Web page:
Solworth’s own list comprised 23 students in China. “I was up in my living room in the middle of the night last night making my calls so I could adjust to their time zone. I had one student in Hong Kong, and I asked if he had any questions and he said, ‘Yes. When can I move there? I’ve got to get out of my mother’s house!’
“So there’s been some real positivity and moments of levity happening in these conversations. It’s a moment for us to show these students that we really care about them and we’re thinking about them now,” Solworth says.
Also among the volunteers was Kelly Nee, chief of the BU Police Department, who tackled a list of international students from Taiwan, Switzerland, and the United Kingdom. She says the conversations offered a nice contrast to the prevailing pandemic atmosphere in Boston. Talking to them “felt great, honestly. It’s so surreal here.”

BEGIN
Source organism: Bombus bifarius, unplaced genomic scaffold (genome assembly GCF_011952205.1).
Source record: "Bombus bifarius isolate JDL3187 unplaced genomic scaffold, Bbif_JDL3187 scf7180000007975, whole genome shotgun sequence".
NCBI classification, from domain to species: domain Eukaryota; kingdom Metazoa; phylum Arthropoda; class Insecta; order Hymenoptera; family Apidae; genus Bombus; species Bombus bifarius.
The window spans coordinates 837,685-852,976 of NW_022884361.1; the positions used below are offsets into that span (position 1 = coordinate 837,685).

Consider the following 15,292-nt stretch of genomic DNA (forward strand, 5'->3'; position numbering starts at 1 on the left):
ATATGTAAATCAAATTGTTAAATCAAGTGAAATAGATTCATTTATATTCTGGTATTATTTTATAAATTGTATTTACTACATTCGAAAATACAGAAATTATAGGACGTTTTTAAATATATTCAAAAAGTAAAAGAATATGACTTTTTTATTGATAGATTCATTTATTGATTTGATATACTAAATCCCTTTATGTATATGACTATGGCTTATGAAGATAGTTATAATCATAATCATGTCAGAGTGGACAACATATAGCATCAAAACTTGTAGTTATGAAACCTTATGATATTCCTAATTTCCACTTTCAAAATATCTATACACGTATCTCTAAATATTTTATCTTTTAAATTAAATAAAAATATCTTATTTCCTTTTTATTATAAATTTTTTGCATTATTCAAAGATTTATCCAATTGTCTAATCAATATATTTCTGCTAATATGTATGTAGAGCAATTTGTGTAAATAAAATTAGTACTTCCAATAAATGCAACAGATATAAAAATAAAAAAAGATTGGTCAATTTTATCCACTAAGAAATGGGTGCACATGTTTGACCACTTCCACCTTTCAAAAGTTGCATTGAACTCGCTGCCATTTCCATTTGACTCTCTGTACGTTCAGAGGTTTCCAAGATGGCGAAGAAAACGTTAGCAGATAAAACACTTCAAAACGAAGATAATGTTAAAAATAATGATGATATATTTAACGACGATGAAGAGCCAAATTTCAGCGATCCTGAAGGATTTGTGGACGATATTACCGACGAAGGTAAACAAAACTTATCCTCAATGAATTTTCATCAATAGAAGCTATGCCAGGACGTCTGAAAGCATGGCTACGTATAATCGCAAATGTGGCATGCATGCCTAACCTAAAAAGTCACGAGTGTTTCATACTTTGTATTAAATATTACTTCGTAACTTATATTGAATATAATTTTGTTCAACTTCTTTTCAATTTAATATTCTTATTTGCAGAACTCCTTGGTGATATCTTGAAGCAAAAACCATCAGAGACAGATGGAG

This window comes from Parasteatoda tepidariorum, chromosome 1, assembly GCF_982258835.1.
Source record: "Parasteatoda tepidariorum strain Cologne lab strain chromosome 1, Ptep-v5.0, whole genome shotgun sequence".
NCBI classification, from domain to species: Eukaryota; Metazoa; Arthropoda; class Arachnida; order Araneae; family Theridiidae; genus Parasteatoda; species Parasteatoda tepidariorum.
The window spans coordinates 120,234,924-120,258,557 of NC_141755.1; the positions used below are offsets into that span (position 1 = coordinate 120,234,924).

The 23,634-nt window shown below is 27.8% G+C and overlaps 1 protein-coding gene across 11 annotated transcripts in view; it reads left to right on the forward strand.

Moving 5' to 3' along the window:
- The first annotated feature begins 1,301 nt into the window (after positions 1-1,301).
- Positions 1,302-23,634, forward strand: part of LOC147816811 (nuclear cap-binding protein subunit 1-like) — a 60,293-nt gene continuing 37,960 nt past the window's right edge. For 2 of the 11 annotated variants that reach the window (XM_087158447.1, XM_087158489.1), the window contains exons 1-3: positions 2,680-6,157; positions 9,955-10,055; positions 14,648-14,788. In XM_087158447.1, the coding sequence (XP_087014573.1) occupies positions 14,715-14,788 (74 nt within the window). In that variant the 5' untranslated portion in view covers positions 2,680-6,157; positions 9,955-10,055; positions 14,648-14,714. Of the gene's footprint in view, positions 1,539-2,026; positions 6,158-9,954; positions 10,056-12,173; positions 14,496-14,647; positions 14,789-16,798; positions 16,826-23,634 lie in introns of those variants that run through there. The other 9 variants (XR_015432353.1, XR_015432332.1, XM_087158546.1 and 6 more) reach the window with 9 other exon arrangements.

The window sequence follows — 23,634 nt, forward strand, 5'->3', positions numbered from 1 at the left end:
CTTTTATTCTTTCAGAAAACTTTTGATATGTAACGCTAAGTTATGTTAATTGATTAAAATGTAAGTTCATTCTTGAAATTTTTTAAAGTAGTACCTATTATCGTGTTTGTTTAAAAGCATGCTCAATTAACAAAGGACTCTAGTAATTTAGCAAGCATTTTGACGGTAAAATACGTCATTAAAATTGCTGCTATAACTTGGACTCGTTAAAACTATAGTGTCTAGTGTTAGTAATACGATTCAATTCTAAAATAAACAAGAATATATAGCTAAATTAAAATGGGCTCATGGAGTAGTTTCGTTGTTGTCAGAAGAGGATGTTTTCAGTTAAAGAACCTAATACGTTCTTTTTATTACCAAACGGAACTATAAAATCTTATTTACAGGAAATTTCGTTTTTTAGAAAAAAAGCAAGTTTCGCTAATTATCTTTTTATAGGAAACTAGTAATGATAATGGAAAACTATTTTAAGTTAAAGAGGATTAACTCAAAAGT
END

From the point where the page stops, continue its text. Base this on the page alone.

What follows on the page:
The students she spoke with were all excited about coming to Boston and committed to BU. But the first one she contacted, a College of General Studies student from Taiwan, was apprehensive at first.
“I said ‘I’m Kelly Nee and I’m calling from BU,’ and he’s like, ‘Hi.’ And I said, ‘I’m the chief of police,’ and he was dead silent,” she says. “And I’m like, ‘Hello? You still there?’ Then I said, ‘I’m calling to welcome you,’ and as I got excited and positive, he flipped the switch and became likewise. He was really excited to hear from someone from BU.”
The most common question among the students on her list was what the campus would look like when they arrived. “I told them, ‘I think you’ll be wearing masks and you’ll be social distancing, as everyone will be, but we’ll get through it together,’” she says.
“I’ve been here three years, and the interactions with students are the best,” Nee says. “It’s been exciting for me to connect with them and hear how positive and optimistic they are, even in these gray days we are living through. It made me feel more positive. It’s fun to be a part of it.”
CARES Act deadline on Saturday
Saturday, May 23, at noon is the deadline for students to apply online for emergency funding under the federal CARES Act to offset unexpected financial problems caused by the campus shutdown and COVID-19 emergency.